I recently had the pleasure of taking my first trip in a Zipcar, driving out to Western Massachusetts on an impromptu crusade to find some authentic candlepin bowling. It was marvelous. Four friends and I piled into a boxy Japanese sport utility vehicle and toted out down Interstate 90, chasing the sunset and looking for wholesome fun outside the city.
Surprisingly, the best part of the journey was the car sharing experience. For those who don’t know, Zipcar is a new model of privatized socialism with transportation, where members rent
automobiles by the hour or day so they can take little jaunts without the hassle of owning a car or paying for gas, insurance or maintenance. According to my Zipfriend, other members, known as ‘Zipsters,’ are the most considerate people in Boston. They have actual concern for the subsequent renter of ‘their’ car – they never leave trash and are terribly sorry when they are late. They understand the community and follow a very ‘Zen’ kindness of ‘you reap what you sow.’
What strikes me is how easily Zipsters have accepted the concept of shared property. When I think of Americans in automobiles, I view possessive, isolated people who are only concerned about their personal little bubble of existence speeding down the freeway. Zipcar counters this concept of property; sure it’s yours for a few hours, but once dropped off, it goes back into the pool for everyone to use. And ironically, having communal cars available to the masses reinforces the sense of independence inherent in driving. There’s freedom in our highways, and with car sharing that freedom is distributed to everyone.
Now, I see a similar freedom with urban bicycle share programs, which Boston is priming itself to receive in the next few years. Following examples set by Washington, D.C. and Paris, Boston will see stations of bikes outside T stops and at universities and museums, available to anyone who wants to cycle to his or her destination. Office workers can arrive at North Station, hop a bike and make it to work in no time and at little cost. It’ll free up transportation for the anti-car, creating mobility without congestion and promoting public health.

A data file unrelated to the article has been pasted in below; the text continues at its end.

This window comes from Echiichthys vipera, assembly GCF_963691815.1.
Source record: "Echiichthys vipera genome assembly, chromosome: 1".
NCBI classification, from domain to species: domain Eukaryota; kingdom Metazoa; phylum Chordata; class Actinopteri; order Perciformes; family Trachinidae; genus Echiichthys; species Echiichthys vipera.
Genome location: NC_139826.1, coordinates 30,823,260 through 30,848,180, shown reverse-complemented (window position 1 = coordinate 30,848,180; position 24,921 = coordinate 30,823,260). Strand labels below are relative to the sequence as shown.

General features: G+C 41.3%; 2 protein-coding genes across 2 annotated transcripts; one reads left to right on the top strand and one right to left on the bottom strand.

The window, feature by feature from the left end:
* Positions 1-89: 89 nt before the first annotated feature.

This will go a long way in opening all cross sections of society to bikes. Not just for hipsters on fixed gears or commuters in reflective, rain-retardant clothing, Boston should be filled with daily errand runners, elderly recreational riders and even students on rented bikes. This’ll also boost tourism, when, on sunny days, out-of-towners can bike the Freedom Trail, visit the Museum of Fine Arts and still make their dinner reservations on time. It’ll feel like a bike-friendly city, as in ‘Well, it’s a city bike, so the city must want me to use it.’
As I see it, the problem is that we are conditioned to be possessive, especially of our streets. Zipcar, which was founded in Cambridge, has taken 10 years to become this successful, so I am patient and hopeful of other innovative changes that will let us know it’s OK to share our rides.